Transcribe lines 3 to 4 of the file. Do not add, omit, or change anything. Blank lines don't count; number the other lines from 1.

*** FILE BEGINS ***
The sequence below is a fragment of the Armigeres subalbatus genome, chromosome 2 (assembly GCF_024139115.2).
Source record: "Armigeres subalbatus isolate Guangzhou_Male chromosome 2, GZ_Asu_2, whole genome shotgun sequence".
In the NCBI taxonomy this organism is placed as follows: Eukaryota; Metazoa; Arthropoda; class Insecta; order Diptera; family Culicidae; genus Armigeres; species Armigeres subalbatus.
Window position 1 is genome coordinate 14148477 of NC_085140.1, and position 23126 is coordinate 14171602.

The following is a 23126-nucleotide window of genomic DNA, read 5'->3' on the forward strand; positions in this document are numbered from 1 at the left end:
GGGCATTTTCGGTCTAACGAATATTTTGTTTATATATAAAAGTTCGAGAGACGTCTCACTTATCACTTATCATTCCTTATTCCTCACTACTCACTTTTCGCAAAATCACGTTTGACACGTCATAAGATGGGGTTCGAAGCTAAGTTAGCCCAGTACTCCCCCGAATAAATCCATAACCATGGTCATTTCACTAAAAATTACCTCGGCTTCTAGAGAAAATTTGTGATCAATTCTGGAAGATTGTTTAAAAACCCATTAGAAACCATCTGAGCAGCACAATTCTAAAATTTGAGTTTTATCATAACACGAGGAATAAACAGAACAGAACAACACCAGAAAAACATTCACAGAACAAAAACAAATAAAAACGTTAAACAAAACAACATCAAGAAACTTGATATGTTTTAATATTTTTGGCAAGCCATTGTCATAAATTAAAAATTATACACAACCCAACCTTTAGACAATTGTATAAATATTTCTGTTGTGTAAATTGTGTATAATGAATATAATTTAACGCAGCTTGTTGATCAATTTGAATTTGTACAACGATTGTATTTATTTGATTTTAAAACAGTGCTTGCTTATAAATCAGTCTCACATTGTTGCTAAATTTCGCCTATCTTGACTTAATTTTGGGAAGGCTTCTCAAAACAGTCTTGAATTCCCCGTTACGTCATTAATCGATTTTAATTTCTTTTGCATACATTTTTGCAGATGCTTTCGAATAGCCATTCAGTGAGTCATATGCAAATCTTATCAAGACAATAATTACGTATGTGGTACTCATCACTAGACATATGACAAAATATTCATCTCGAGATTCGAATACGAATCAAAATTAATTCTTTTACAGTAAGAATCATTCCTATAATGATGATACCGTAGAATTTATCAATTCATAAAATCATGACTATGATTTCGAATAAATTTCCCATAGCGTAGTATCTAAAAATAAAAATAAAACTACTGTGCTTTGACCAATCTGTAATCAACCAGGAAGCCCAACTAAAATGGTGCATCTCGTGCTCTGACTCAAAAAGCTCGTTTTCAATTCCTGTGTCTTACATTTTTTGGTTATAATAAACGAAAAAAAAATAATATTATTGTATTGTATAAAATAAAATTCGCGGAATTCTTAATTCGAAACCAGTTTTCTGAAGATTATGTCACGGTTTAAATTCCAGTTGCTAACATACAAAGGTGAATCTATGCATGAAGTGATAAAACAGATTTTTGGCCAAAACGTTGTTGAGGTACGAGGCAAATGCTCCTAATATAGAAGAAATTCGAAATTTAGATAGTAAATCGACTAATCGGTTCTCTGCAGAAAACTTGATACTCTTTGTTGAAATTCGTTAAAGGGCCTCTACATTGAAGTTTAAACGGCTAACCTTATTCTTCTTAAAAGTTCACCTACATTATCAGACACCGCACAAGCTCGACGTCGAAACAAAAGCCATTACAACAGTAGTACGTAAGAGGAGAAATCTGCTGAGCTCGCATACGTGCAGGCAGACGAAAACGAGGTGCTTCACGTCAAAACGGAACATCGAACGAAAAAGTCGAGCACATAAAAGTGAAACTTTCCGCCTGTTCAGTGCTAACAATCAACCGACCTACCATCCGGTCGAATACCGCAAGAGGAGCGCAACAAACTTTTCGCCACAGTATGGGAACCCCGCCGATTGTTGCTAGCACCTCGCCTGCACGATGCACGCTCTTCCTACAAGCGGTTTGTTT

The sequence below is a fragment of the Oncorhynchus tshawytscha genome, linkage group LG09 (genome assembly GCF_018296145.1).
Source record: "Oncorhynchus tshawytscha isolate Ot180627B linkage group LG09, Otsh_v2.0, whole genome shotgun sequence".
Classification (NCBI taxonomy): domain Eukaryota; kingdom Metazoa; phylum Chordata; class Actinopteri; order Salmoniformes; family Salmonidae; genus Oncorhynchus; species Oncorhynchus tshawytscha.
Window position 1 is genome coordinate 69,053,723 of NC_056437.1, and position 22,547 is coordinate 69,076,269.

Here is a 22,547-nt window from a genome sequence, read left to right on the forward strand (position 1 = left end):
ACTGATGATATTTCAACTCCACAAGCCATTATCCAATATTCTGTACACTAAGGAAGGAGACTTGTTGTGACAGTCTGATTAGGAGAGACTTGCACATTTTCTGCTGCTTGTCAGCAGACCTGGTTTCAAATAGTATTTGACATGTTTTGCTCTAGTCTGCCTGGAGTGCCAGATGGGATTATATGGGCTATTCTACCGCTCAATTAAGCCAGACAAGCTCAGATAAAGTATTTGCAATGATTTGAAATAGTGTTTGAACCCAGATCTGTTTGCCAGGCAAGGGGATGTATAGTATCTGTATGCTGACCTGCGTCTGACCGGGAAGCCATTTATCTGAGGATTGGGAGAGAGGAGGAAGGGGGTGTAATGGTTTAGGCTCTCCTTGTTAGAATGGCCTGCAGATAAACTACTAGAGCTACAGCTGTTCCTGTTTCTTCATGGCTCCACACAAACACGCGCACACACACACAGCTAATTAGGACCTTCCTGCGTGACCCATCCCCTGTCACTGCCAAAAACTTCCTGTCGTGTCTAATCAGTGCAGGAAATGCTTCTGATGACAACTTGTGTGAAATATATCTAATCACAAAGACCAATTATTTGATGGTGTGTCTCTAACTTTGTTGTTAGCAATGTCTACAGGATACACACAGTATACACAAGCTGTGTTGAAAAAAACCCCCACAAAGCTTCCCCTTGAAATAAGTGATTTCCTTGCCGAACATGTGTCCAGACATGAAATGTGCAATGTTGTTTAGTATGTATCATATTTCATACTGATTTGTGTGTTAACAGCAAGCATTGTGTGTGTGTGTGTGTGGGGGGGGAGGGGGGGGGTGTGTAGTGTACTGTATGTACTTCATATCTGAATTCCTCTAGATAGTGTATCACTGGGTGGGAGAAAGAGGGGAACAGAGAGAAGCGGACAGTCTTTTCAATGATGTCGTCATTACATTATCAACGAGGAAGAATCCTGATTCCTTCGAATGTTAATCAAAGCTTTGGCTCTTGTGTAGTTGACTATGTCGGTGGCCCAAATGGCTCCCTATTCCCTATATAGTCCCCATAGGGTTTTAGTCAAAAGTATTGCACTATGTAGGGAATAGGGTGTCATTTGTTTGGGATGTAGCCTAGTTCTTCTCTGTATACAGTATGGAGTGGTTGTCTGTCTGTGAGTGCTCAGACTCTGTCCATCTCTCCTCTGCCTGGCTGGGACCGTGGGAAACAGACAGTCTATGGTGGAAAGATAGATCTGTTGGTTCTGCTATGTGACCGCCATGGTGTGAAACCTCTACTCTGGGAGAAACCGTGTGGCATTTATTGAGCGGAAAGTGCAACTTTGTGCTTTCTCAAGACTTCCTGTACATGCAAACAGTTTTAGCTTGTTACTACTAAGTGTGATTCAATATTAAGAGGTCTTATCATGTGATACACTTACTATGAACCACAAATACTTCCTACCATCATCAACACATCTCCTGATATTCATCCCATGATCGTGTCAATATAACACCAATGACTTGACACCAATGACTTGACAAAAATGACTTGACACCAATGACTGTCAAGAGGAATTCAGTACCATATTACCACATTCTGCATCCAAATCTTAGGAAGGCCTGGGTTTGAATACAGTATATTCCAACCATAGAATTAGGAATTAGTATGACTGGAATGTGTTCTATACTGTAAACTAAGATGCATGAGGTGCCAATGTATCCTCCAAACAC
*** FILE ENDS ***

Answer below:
In the NCBI taxonomy this organism is placed as follows: Eukaryota; Metazoa; Arthropoda; class Insecta; order Diptera; family Culicidae; genus Armigeres; species Armigeres subalbatus.
Window position 1 is genome coordinate 14148477 of NC_085140.1, and position 23126 is coordinate 14171602.